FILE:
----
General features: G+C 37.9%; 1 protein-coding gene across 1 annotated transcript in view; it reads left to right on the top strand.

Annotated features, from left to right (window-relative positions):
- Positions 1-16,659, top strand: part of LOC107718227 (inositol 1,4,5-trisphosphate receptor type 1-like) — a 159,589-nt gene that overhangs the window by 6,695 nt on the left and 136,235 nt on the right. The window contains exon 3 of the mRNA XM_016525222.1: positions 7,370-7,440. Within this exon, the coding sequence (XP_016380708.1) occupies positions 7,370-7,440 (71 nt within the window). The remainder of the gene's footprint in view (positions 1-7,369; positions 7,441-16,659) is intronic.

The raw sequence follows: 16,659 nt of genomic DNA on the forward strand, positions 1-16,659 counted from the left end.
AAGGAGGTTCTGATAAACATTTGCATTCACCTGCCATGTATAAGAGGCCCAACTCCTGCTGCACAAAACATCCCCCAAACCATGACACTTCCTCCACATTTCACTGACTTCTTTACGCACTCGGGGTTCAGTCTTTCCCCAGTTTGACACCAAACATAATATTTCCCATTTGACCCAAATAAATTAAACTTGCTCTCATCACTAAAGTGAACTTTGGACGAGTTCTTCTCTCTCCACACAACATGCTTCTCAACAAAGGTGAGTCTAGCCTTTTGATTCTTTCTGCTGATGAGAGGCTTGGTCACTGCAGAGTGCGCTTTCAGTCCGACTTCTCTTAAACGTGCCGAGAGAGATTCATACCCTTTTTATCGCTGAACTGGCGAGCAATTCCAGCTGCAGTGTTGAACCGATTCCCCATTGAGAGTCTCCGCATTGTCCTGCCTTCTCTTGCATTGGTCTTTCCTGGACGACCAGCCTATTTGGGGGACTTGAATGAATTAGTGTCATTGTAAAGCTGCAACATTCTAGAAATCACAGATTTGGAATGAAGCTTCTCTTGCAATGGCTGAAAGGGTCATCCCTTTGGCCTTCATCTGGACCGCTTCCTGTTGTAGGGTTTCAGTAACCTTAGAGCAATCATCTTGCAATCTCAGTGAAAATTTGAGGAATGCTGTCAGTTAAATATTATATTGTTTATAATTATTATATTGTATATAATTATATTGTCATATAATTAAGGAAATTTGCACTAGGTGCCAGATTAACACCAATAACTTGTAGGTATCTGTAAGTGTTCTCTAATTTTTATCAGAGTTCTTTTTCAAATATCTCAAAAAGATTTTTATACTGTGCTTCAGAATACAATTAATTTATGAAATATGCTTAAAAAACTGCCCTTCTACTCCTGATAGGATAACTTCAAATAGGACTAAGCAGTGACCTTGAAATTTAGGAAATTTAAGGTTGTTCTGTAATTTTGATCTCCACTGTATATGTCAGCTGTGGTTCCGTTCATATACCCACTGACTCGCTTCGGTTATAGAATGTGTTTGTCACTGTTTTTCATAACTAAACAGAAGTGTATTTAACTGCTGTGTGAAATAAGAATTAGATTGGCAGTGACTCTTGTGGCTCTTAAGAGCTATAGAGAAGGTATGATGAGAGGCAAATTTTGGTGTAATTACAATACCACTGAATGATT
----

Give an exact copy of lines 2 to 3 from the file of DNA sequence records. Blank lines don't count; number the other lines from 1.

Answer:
Annotated features, from left to right (window-relative positions):
- Positions 1-16,659, top strand: part of LOC107718227 (inositol 1,4,5-trisphosphate receptor type 1-like) — a 159,589-nt gene that overhangs the window by 6,695 nt on the left and 136,235 nt on the right. The window contains exon 3 of the mRNA XM_016525222.1: positions 7,370-7,440. Within this exon, the coding sequence (XP_016380708.1) occupies positions 7,370-7,440 (71 nt within the window). The remainder of the gene's footprint in view (positions 1-7,369; positions 7,441-16,659) is intronic.